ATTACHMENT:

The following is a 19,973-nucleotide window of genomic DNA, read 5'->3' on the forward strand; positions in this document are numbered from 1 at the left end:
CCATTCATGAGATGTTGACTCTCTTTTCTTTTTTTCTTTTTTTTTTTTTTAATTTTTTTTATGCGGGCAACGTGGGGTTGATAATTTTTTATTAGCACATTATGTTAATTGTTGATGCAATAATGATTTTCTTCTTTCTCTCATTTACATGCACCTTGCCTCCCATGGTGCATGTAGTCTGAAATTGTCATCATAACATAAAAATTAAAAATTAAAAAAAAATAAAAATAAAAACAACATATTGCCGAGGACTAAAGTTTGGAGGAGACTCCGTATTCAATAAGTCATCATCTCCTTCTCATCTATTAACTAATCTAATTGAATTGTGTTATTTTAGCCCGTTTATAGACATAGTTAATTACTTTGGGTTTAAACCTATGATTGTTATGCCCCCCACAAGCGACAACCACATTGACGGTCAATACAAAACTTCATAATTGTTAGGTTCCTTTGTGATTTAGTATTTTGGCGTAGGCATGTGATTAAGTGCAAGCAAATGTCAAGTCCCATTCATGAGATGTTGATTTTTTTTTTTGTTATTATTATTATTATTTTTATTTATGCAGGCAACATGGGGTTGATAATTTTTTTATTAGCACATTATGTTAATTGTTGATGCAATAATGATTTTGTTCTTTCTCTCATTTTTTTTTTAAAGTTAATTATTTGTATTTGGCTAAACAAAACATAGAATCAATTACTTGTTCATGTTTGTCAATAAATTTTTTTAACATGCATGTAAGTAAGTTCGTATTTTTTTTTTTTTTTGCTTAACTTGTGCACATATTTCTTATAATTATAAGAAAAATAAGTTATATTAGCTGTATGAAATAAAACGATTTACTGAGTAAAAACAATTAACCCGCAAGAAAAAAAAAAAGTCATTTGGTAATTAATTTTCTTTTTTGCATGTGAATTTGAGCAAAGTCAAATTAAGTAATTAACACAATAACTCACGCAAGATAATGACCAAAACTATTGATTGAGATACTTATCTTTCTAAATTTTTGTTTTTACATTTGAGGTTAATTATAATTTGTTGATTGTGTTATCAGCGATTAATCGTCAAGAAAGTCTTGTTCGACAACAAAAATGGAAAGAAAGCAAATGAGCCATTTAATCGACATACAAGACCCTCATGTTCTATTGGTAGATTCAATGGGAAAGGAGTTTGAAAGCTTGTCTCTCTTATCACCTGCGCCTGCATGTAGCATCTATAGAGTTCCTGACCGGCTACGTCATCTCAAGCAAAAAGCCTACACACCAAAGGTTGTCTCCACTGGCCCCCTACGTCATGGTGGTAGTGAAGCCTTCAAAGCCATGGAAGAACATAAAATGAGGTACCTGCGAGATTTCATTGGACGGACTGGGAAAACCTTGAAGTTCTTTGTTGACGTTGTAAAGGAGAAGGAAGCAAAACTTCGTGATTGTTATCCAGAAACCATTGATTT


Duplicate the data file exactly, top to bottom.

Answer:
The following is a 19,973-nucleotide window of genomic DNA, read 5'->3' on the forward strand; positions in this document are numbered from 1 at the left end:
CCATTCATGAGATGTTGACTCTCTTTTCTTTTTTTCTTTTTTTTTTTTTTAATTTTTTTTATGCGGGCAACGTGGGGTTGATAATTTTTTATTAGCACATTATGTTAATTGTTGATGCAATAATGATTTTCTTCTTTCTCTCATTTACATGCACCTTGCCTCCCATGGTGCATGTAGTCTGAAATTGTCATCATAACATAAAAATTAAAAATTAAAAAAAAATAAAAATAAAAACAACATATTGCCGAGGACTAAAGTTTGGAGGAGACTCCGTATTCAATAAGTCATCATCTCCTTCTCATCTATTAACTAATCTAATTGAATTGTGTTATTTTAGCCCGTTTATAGACATAGTTAATTACTTTGGGTTTAAACCTATGATTGTTATGCCCCCCACAAGCGACAACCACATTGACGGTCAATACAAAACTTCATAATTGTTAGGTTCCTTTGTGATTTAGTATTTTGGCGTAGGCATGTGATTAAGTGCAAGCAAATGTCAAGTCCCATTCATGAGATGTTGATTTTTTTTTTTGTTATTATTATTATTATTTTTATTTATGCAGGCAACATGGGGTTGATAATTTTTTTATTAGCACATTATGTTAATTGTTGATGCAATAATGATTTTGTTCTTTCTCTCATTTTTTTTTTAAAGTTAATTATTTGTATTTGGCTAAACAAAACATAGAATCAATTACTTGTTCATGTTTGTCAATAAATTTTTTTAACATGCATGTAAGTAAGTTCGTATTTTTTTTTTTTTTTGCTTAACTTGTGCACATATTTCTTATAATTATAAGAAAAATAAGTTATATTAGCTGTATGAAATAAAACGATTTACTGAGTAAAAACAATTAACCCGCAAGAAAAAAAAAAAGTCATTTGGTAATTAATTTTCTTTTTTGCATGTGAATTTGAGCAAAGTCAAATTAAGTAATTAACACAATAACTCACGCAAGATAATGACCAAAACTATTGATTGAGATACTTATCTTTCTAAATTTTTGTTTTTACATTTGAGGTTAATTATAATTTGTTGATTGTGTTATCAGCGATTAATCGTCAAGAAAGTCTTGTTCGACAACAAAAATGGAAAGAAAGCAAATGAGCCATTTAATCGACATACAAGACCCTCATGTTCTATTGGTAGATTCAATGGGAAAGGAGTTTGAAAGCTTGTCTCTCTTATCACCTGCGCCTGCATGTAGCATCTATAGAGTTCCTGACCGGCTACGTCATCTCAAGCAAAAAGCCTACACACCAAAGGTTGTCTCCACTGGCCCCCTACGTCATGGTGGTAGTGAAGCCTTCAAAGCCATGGAAGAACATAAAATGAGGTACCTGCGAGATTTCATTGGACGGACTGGGAAAACCTTGAAGTTCTTTGTTGACGTTGTAAAGGAGAAGGAAGCAAAACTTCGTGATTGTTATCCAGAAACCATTGATTT